Ken Oka made over 5,000 jumps, and once took his mother skydiving. (Hannah Hesley via Facebook)

LAKE ELSINORE —Ken Oka, 62, of Mira Loma, a popular and experienced skydiver, has died after plummeting into a Southern California backyard.

UT San Diego cites a preliminary investigation report that finds a group of skydivers were trying a multiple-person maneuver over Riverside County on May 25 when one of them became entangled in a parachute.

Oka was unable to free himself and fell to the ground.

Police found him in the backyard of a Lake Elsinore home. He was taken to a hospital, where he was pronounced dead.

The newspaper says police and the Federal Aviation Administration are conducting independent investigations.

Ken Oka founded the Oka Cup skydiving competition. (Mike Lewis via Facebook)

In a 2004 interview with The Los Angeles Times, Oka explained formation jumping: “You literally wrap your foot in your teammate’s parachute line and you try to fly this (formation) very uniformly together. The thought of danger, I guess, plays in there someplace, but that is nowhere near the top. It’s just fun with your friends up there, aligning the parachutes and being able to do this skill.”

Friends and family said that Oka died doing what he loved most. A memorial page on Facebook included this message: “Fly free, Ken! We love you.”

“He was just an icon … We are going to miss him so much,” Craig Stapleton, a fellow jumper and safety advisor at Parachute Center in Acampo, told The Press-Enterprise. He added, “People should know that the guy absolutely loved the sport. He loved the diving, he loved all the people in it.”

Born to Makio and Esther (Mits) Fukushima Oka on May 18, 1951 in Ogden, Utah, Oka was an Eagle Scout and served a two-year mission in Hokkaido for the Church of Jesus Christ of Latter-Day Saints. He graduated from Bonneville High School and earned bachelor’s degrees in photography and manufacturing engineering from Weber State University, and his MBA from the University of Phoenix. His career took him to Tucson, San Jose, and Southern California.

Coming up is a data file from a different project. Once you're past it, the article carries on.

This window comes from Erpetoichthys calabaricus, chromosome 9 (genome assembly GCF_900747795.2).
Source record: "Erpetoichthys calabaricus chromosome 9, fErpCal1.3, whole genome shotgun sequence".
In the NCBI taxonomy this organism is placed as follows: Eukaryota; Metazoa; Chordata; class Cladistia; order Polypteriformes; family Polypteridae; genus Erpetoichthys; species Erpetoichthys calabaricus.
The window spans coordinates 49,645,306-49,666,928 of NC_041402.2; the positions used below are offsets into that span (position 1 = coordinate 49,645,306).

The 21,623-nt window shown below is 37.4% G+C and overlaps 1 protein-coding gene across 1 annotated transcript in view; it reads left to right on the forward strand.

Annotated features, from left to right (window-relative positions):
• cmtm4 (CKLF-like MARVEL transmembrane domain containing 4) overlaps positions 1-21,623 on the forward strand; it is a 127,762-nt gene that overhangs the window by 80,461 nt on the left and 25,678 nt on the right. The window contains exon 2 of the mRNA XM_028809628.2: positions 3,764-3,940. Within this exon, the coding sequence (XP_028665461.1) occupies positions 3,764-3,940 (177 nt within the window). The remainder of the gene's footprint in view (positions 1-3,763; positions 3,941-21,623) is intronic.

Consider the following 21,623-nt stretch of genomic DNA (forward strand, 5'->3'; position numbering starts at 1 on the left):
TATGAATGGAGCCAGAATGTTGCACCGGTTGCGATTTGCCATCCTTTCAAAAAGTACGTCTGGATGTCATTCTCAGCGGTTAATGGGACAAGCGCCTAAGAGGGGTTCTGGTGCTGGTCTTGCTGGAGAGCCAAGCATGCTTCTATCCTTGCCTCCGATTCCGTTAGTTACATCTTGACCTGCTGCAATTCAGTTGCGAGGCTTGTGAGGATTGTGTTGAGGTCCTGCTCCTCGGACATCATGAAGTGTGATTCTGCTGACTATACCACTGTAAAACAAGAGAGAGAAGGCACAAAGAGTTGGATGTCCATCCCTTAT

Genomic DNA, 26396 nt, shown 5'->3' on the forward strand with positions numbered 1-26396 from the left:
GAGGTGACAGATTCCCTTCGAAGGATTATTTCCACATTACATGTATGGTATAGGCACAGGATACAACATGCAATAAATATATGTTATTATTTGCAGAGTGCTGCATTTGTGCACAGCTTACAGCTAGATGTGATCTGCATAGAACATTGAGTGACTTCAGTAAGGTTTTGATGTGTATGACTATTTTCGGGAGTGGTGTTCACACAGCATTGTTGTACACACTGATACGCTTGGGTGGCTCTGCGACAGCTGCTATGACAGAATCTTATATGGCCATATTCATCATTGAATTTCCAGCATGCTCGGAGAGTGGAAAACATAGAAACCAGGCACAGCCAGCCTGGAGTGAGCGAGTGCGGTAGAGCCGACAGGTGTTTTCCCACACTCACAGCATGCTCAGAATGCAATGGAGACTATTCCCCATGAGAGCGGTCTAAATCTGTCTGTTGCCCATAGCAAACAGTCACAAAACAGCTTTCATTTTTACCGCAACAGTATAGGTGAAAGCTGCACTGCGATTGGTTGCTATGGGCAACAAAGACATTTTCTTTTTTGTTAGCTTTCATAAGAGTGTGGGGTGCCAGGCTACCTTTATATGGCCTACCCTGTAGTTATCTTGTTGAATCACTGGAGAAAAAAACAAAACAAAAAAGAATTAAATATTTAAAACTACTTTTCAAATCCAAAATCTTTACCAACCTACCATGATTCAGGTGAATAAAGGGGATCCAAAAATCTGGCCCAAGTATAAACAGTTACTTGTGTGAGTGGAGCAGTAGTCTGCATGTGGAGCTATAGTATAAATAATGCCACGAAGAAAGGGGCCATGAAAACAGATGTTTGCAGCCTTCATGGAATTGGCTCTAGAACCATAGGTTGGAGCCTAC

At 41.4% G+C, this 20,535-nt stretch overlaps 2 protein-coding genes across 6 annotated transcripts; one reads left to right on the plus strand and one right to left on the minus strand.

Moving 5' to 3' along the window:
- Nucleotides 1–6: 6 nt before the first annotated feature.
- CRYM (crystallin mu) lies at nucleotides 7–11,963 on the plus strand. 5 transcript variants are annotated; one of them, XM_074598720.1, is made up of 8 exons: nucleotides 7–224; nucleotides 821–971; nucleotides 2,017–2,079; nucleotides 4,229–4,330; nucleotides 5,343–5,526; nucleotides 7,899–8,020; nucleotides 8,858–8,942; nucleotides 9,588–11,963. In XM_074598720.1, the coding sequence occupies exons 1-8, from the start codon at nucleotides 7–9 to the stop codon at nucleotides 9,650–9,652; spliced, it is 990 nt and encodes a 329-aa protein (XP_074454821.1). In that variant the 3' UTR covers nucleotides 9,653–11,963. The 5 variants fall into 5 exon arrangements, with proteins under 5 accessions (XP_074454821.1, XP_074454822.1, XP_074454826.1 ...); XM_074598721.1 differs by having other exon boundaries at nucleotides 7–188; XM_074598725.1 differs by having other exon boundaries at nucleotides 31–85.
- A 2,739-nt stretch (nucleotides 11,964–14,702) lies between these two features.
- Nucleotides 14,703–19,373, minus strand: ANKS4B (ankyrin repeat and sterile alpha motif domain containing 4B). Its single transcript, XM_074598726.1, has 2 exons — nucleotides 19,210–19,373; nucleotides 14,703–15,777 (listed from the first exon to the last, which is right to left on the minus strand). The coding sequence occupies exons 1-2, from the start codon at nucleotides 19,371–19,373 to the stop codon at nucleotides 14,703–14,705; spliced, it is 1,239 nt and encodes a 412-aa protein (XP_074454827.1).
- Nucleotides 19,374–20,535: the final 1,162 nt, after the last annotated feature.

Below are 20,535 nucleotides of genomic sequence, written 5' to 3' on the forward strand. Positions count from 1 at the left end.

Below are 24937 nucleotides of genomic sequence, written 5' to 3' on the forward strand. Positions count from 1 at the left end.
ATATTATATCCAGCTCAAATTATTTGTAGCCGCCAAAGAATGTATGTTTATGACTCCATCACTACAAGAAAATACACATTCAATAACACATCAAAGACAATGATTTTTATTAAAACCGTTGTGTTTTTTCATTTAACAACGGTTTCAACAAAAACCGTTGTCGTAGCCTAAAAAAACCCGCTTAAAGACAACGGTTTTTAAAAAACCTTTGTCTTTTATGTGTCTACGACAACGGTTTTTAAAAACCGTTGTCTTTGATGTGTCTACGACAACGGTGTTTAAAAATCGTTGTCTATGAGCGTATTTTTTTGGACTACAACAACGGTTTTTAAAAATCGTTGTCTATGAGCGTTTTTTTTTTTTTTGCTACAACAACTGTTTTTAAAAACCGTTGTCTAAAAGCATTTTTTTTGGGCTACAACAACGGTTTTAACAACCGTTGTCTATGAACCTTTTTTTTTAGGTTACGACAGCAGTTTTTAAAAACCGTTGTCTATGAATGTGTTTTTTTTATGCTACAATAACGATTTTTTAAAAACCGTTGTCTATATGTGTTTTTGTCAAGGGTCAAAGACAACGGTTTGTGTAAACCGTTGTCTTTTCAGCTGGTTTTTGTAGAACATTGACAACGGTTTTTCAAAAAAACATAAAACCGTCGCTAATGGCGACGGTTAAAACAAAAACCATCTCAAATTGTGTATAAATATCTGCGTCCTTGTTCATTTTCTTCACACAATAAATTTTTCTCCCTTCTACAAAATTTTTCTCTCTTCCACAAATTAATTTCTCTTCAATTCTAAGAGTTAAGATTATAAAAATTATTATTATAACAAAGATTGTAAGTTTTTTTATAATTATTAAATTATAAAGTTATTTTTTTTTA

Oka was a black belt in judo and loved skiing, traveling, cooking, and sharing his recipes with family and friends. Skydiving was his passion for 28 years with over 5,000 jumps, while setting world records, winning awards and specializing in canopy formations. He jumped wherever and whenever there was an opportunity, from Florida to Hawaii to his favorite country, Italy.

He became well known in the skydiving community after risking his life to save a fellow skydiver, created the “Ken Oka Pull-Up Cord,” and founded the Oka Cup skydiving competition held every year in California since 2002. His friends said they will continue the event in celebration of his life.

Oka is survived by his long-time girlfriend, Lyn Collins; their dog, Misty; four sisters in Utah, Jeanne (Scott) Wayment of North Ogden, Janet (Hal) Torman of Uintah, Joan (Mike) Hesley of Layton, and Teri Mitsie Oka of South Ogden; many nieces and nephews; his skydiving family, and the “brothers he never had,” Ron (Barbara) Ercanbrack and Greg (Felicita) Faussette. He was preceded in death by his parents and a niece.

Memorial services will be held in Ogden in late June and in Mira Loma in July in conjunction with an “ash dive” at Lake Elsinore. Oka specified that in the event of his death, he wanted his ashes to be spread in freefall. Details will be announced as they become available.

Memorial page:

Oka Cup 2014:

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